• Where can I get more information?

What is levothyroxine (Levothroid)?

Levothyroxine is a replacement for a hormone that is normally produced by your thyroid gland to regulate the body's energy and metabolism. Levothyroxine is given when the thyroid does not produce enough of this hormone on its own.

Levothyroxine treats hypothyroidism (low thyroid hormone). Levothyroxine is also used to treat or prevent goiter (enlarged thyroid gland), which can be caused by hormone imbalances, radiation treatment, surgery, or cancer.

Levothyroxine should not be used to treat obesity or weight problems.

Levothyroxine may also be used for other purposes not listed in this medication guide.

What are the possible side effects of levothyroxine (Levothroid)?

Stop using levothyroxine and get emergency medical help if you have any of these signs of an allergic reaction: hives; difficulty breathing; swelling of your face, lips, tongue, or throat.

Call your doctor at once if you have any of these serious side effects:

  • headache;
  • sleep problems (insomnia);
  • nervous or irritable feeling;
  • fever, hot flashes, sweating;
  • changes in your menstrual periods;
  • appetite changes, weight changes;

Less serious side effects may include mild hair loss.

This is not a complete list of side effects and others may occur. Call your doctor for medical advice about side effects. You may report side effects to FDA at 1-800-FDA-1088.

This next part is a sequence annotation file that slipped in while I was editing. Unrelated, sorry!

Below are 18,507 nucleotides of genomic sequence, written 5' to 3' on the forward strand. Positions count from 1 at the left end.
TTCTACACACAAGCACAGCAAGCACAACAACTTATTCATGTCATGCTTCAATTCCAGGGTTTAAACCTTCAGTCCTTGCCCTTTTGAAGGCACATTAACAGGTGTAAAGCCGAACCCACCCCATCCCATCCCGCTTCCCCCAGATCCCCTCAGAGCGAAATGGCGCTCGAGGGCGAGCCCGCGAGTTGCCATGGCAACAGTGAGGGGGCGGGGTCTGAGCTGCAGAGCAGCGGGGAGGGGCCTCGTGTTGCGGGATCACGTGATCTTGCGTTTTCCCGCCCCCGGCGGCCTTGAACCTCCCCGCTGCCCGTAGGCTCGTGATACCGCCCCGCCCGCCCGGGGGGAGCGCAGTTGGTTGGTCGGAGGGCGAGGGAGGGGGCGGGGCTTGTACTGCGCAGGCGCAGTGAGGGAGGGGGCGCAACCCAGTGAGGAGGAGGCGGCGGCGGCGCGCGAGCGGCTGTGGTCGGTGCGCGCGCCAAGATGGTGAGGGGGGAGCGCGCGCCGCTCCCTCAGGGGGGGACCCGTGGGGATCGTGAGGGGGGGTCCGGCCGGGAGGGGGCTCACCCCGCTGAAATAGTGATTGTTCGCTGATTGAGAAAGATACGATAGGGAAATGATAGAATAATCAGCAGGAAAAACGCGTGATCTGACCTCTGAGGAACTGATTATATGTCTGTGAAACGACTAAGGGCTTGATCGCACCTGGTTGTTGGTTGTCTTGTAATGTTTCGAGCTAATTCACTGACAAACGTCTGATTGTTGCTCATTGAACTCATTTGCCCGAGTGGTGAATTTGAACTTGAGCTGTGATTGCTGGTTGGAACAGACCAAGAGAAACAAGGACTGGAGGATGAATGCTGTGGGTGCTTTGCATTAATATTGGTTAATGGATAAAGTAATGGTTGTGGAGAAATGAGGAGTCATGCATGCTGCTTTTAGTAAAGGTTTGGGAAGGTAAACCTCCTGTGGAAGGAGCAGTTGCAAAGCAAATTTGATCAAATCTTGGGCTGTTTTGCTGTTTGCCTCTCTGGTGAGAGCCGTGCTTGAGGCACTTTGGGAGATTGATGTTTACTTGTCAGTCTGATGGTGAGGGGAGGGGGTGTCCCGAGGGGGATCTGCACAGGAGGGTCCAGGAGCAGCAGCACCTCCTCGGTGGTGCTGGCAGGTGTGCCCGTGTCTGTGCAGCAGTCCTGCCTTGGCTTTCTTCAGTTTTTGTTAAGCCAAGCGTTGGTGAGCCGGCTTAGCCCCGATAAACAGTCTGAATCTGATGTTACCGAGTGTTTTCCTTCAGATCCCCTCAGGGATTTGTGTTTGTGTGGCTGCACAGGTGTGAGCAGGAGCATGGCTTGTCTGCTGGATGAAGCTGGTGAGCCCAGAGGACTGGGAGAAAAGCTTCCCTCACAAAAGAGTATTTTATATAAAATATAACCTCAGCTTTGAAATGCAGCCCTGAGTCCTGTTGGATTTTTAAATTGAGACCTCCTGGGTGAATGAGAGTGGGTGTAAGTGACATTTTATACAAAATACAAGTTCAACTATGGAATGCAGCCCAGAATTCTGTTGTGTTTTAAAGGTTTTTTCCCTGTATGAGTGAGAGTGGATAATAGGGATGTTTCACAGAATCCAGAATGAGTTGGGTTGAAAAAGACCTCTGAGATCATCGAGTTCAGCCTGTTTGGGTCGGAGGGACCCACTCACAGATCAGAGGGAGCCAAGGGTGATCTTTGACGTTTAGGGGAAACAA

What is the most important information I should know about levothyroxine (Levothroid)?

Since thyroid hormone occurs naturally in the body, almost anyone can take levothyroxine. You should not use this medication if you have had a heart attack, a thyroid disorder called thyrotoxicosis, or an adrenal gland problem that is not controlled by treatment.

Before taking this medication, tell your doctor if you have heart disease, coronary artery disease, anemia (lack of red blood cells), diabetes, problems with your pituitary or adrenal glands, or a history of blood clots.

If you use insulin or take diabetes medicine by mouth, ask your doctor if your dose needs to be changed when you start using levothyroxine.

Different brands of levothyroxine may not work the same. If you get a prescription refill and your new pills look different, talk with your pharmacist or doctor.

It may take several weeks before your body starts to respond to this medication. Do not stop taking this medication suddenly. Even if you feel well, you may still need to take this medicine every day for the rest of your life to replace the thyroid hormone your body cannot produce.

There are many other medicines that can affect levothyroxine. Tell your doctor about all the prescription and over-the-counter medications you use. This includes vitamins, minerals, herbal products, and drugs prescribed by other doctors. Do not start using a new medication without telling your doctor.

Related Drug Centers
  • Levoxyl
  • Unithroid
  • Synthroid
  • Levothroid